How to Protect Yourself from Ransomware
A Note From The Editor
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Ransomware has traumatized everyone, even the most expert security hackers and analysis over the potential of destruction. Even the concept is relatively predictable, as in it could have been invented years ago, and it has only recently gained priority. Instead of infecting your system files, or deleting your data or stealing private information, ransomware strikes you where your heart pinches the most – your most personal files. It also raises serious questions over the need to allow the government to have universally decrypted combinations or “universal keys” for situations like these, and presses the need for security experts to have keys for such situations. Entire anti0-virus systems need to be updated and firewalls are exposing their vulnerability so obviously.
However, once infected, there’s currently very little you can do except cry and think of how important your data really is and whether it’s worth giving that kind of money the hackers are asking for. Unlike other hackers where the worst damage possible is your entire operating system (WHICH CAN BE RESTORED), or data deletion (which can also be recovered under most circumstances using data recovery softwares), ransomware is much more stronger, it will hostage your data in place and encrypt it military grade, which would aks you to pay an undecided amount of money to hackers via the darknet and then you’ll be given a key to proceed to gain access to your own data.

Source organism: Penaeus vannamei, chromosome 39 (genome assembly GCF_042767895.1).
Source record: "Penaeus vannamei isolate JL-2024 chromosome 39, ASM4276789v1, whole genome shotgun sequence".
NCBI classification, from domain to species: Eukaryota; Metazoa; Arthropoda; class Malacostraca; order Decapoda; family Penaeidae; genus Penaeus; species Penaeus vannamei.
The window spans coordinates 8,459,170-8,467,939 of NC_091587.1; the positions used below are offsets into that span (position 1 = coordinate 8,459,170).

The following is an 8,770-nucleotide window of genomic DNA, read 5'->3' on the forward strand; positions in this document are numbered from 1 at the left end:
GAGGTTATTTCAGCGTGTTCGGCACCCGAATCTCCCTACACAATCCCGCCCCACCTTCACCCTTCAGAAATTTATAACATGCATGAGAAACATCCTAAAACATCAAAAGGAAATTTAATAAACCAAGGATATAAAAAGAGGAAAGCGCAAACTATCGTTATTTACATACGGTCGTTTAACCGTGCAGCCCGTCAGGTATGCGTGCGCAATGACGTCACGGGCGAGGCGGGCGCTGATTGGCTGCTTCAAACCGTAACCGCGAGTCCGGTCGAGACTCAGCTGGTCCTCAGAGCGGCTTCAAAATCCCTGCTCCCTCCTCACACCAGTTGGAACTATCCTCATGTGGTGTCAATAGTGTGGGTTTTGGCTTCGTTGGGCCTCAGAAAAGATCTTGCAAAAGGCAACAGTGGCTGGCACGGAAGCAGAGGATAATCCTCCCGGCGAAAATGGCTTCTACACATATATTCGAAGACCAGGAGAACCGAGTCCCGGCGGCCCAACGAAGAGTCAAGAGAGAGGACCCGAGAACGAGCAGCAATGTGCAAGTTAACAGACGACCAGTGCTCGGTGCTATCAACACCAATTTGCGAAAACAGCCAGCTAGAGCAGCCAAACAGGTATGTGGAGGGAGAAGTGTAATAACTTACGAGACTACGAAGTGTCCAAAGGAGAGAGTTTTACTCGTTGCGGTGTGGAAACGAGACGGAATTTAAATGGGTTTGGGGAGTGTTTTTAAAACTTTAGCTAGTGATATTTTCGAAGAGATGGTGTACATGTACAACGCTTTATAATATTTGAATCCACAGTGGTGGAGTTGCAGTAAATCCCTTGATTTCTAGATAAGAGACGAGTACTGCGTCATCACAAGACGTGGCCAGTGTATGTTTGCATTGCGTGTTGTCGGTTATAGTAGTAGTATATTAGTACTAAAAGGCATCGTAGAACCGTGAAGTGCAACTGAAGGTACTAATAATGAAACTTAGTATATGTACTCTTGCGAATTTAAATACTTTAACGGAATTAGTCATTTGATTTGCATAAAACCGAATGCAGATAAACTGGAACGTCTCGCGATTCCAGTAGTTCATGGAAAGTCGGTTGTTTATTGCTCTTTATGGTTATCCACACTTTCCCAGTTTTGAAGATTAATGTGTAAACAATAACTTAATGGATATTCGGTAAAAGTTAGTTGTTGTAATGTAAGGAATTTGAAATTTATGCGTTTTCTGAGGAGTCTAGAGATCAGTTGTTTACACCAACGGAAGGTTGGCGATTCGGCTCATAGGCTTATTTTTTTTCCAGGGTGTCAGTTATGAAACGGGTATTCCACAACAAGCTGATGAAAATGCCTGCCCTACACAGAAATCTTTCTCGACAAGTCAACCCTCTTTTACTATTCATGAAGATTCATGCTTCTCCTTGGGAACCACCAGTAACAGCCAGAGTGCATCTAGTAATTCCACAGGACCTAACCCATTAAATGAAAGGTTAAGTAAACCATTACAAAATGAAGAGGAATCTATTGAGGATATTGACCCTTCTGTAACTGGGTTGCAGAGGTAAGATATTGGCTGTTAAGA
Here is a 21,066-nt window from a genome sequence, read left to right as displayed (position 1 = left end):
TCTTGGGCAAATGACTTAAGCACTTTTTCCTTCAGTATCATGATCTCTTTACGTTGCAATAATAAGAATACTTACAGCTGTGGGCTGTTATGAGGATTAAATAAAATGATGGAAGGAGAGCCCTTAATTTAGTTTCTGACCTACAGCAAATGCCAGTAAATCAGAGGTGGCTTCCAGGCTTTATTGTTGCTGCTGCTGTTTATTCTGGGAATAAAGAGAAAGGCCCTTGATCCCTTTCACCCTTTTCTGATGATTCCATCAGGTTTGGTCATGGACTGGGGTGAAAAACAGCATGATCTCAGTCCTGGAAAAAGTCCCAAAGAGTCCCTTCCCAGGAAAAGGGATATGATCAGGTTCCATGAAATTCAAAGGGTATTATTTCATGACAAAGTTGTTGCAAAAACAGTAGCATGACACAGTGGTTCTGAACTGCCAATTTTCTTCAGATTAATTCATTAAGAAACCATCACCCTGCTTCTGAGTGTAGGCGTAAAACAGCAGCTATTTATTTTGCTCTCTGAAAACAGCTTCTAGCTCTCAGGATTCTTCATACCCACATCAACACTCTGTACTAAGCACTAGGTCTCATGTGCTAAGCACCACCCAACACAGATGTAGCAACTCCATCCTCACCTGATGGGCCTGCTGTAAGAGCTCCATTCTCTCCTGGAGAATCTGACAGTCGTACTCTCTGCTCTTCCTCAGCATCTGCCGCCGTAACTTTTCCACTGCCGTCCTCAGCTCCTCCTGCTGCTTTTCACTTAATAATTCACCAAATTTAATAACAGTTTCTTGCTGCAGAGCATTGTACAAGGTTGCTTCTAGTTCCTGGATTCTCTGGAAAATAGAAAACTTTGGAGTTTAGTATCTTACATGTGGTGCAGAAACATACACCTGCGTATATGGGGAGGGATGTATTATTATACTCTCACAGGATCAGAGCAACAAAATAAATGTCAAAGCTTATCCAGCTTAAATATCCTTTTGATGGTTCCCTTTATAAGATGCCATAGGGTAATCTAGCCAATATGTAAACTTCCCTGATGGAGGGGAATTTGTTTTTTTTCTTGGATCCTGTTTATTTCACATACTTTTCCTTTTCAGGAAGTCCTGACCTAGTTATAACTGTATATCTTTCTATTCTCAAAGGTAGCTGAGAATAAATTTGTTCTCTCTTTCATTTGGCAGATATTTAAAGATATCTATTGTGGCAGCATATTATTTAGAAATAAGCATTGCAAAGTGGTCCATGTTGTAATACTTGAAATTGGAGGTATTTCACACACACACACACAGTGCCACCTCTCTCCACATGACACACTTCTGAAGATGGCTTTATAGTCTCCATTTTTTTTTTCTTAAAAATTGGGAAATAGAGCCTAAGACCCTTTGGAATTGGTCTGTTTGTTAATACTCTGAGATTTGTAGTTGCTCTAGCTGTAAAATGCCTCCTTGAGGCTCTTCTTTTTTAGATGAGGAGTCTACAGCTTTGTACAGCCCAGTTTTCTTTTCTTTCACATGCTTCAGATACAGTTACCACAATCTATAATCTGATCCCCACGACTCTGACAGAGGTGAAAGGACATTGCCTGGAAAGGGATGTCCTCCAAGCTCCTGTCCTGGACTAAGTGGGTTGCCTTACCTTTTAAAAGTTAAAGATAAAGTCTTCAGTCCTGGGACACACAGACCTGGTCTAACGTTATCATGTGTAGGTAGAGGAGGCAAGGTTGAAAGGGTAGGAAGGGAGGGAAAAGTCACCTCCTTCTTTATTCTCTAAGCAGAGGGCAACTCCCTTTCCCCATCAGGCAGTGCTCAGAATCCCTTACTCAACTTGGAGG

But they say prevention is better than cure. Here are some basic prevention methods to avoid ransomware:
Backup your data online and offline
Cloud data is available almost free, and can backup your entire or really important work. It’s the safest data gets. Alternatively, invest in a cheap portable hard disk that isn’t connected to your machine and backup regularly. This way any system wide attack will also be immune to your most updated data.
Be very careful of suspicious spam
Nigerian prince donating money scams are over. Today’s spam is cleverly designed to resemble seemingly safer and trusted senders, imitating news or social networking notifications. Check the email for trusted sources only otherwise mark them as spam or delete them without opening.
Update your antiviruses and Firewall
Be sure your antivirus is providing real time protection and your firewall is updated and runs on full security features. It must be updated to help fight back the latest threats. Ensure automatic updates are enabled.
Use online MS Office Viewer
Virus can be imbedded into doc and PDF files, try to use online office viewers such as email previews to read your document if you’re unsure of the sender before opening. This ensures all hidden macros or funny stuff doesn’t directly open on your desktop.
Always use a limited account on your computer
Never use your primary account with administrator rights as your main account even if you’re only one home user. Using this given unlimited access to viruses and other malware which jeopardizes your system security.
Disable Macros and autoplay in pendrives
A lot of ransomware is distributed via macros embedded in DOC files. Disable them by going to settings, or update the new tool by Microsoft to disable them automatically running on documents downloaded from the internet in the new MS Office 2016. It’s also a good idea to disable autoplay feature in flash drives and external HDDs, to prevent malware.
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